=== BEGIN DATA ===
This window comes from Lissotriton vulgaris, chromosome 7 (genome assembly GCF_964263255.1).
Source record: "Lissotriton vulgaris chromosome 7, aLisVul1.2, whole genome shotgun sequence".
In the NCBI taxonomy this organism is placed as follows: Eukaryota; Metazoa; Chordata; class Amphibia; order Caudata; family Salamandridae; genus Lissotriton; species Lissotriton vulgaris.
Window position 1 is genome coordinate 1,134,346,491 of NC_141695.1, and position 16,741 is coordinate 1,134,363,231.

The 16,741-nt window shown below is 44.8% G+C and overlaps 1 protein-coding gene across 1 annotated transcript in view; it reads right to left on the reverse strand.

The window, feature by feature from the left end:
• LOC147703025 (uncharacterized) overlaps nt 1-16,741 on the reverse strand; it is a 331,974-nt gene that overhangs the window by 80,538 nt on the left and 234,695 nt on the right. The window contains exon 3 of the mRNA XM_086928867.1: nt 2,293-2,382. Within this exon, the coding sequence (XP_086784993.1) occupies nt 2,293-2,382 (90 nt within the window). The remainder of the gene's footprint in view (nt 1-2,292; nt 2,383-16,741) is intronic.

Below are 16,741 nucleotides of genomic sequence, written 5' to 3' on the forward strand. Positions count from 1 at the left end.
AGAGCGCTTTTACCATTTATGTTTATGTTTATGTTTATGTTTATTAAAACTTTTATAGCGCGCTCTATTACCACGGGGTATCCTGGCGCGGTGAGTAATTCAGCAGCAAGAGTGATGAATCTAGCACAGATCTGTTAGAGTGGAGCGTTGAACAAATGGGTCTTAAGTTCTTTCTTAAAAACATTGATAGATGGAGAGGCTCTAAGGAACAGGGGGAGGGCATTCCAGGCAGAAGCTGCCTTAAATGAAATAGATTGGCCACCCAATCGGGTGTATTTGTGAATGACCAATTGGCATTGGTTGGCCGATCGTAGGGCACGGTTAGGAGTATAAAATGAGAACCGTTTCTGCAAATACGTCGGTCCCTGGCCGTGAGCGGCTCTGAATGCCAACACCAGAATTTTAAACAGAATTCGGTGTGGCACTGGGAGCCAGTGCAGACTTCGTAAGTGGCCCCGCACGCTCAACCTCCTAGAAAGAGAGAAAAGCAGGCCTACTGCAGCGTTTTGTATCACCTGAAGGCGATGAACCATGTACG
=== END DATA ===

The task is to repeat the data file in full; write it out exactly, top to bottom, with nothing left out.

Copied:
This window comes from Lissotriton vulgaris, chromosome 7 (genome assembly GCF_964263255.1).
Source record: "Lissotriton vulgaris chromosome 7, aLisVul1.2, whole genome shotgun sequence".
In the NCBI taxonomy this organism is placed as follows: Eukaryota; Metazoa; Chordata; class Amphibia; order Caudata; family Salamandridae; genus Lissotriton; species Lissotriton vulgaris.
Window position 1 is genome coordinate 1,134,346,491 of NC_141695.1, and position 16,741 is coordinate 1,134,363,231.

The 16,741-nt window shown below is 44.8% G+C and overlaps 1 protein-coding gene across 1 annotated transcript in view; it reads right to left on the reverse strand.

The window, feature by feature from the left end:
• LOC147703025 (uncharacterized) overlaps nt 1-16,741 on the reverse strand; it is a 331,974-nt gene that overhangs the window by 80,538 nt on the left and 234,695 nt on the right. The window contains exon 3 of the mRNA XM_086928867.1: nt 2,293-2,382. Within this exon, the coding sequence (XP_086784993.1) occupies nt 2,293-2,382 (90 nt within the window). The remainder of the gene's footprint in view (nt 1-2,292; nt 2,383-16,741) is intronic.

Below are 16,741 nucleotides of genomic sequence, written 5' to 3' on the forward strand. Positions count from 1 at the left end.
AGAGCGCTTTTACCATTTATGTTTATGTTTATGTTTATGTTTATTAAAACTTTTATAGCGCGCTCTATTACCACGGGGTATCCTGGCGCGGTGAGTAATTCAGCAGCAAGAGTGATGAATCTAGCACAGATCTGTTAGAGTGGAGCGTTGAACAAATGGGTCTTAAGTTCTTTCTTAAAAACATTGATAGATGGAGAGGCTCTAAGGAACAGGGGGAGGGCATTCCAGGCAGAAGCTGCCTTAAATGAAATAGATTGGCCACCCAATCGGGTGTATTTGTGAATGACCAATTGGCATTGGTTGGCCGATCGTAGGGCACGGTTAGGAGTATAAAATGAGAACCGTTTCTGCAAATACGTCGGTCCCTGGCCGTGAGCGGCTCTGAATGCCAACACCAGAATTTTAAACAGAATTCGGTGTGGCACTGGGAGCCAGTGCAGACTTCGTAAGTGGCCCCGCACGCTCAACCTCCTAGAAAGAGAGAAAAGCAGGCCTACTGCAGCGTTTTGTATCACCTGAAGGCGATGAACCATGTACG